Can you guess what her answer is yet?
I do think, though, that this video is very important for showing what is clearly the Presiding Bishop of the United States's 'best answer' to the question.
The problem is, it is not at all clear what she thinks is the way to God. At one level, her answer could be taken as meaning 'it is all by grace' - that God has made promises to Jews and to Muslims (and to Christians), which he is bound to keep, not because of any goodness on their part, but out of faithfulness to his promises. But she does not touch on the human side of this - what a person in each of the three 'Abrahamic faiths' must do to respond to God in Covenant faithfulness, or where Jesus might fit into that. We can only conjecture.
On another level, though, her answer might be taken to mean it is 'through a life which displays the fruits of the Spirit', whatever one's religion and irregardless of whether we know of any promises God has made. That must, inevitably, suggest works - though again, it could be all grace.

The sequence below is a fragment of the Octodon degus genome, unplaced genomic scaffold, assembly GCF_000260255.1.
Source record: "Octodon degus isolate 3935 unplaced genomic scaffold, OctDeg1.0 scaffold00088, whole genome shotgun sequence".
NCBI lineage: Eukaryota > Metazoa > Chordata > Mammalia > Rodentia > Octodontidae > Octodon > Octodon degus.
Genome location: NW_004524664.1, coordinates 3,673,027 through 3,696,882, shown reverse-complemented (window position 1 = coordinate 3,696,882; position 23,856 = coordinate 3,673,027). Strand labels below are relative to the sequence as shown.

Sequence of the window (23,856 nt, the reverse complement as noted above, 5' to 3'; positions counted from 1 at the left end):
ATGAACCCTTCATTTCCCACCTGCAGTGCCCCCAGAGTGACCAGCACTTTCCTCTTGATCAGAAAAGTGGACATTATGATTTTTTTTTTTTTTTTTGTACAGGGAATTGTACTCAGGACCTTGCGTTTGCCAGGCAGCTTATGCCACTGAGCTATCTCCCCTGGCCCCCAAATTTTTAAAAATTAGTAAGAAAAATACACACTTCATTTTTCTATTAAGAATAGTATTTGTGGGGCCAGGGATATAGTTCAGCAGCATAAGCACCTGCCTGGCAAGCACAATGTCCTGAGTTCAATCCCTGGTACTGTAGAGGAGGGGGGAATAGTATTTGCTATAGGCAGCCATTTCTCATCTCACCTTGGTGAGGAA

Perhaps what this shows is that the question is not the best one to ask! Perhaps a better question might be a negative, something like: "Is a person who rejects Jesus as God's answer to the human problem of our relationship with him lost to God?"
That would seem to tie in with St Paul's verdict on Israel - not that the promises of God had failed, but that Israel had stumbled over the 'stumbling stone', which is Jesus (Rom 9:26-10:4).
Sometimes what we say 'no' to is more important than that to which we say 'yes'.
2 August 2009
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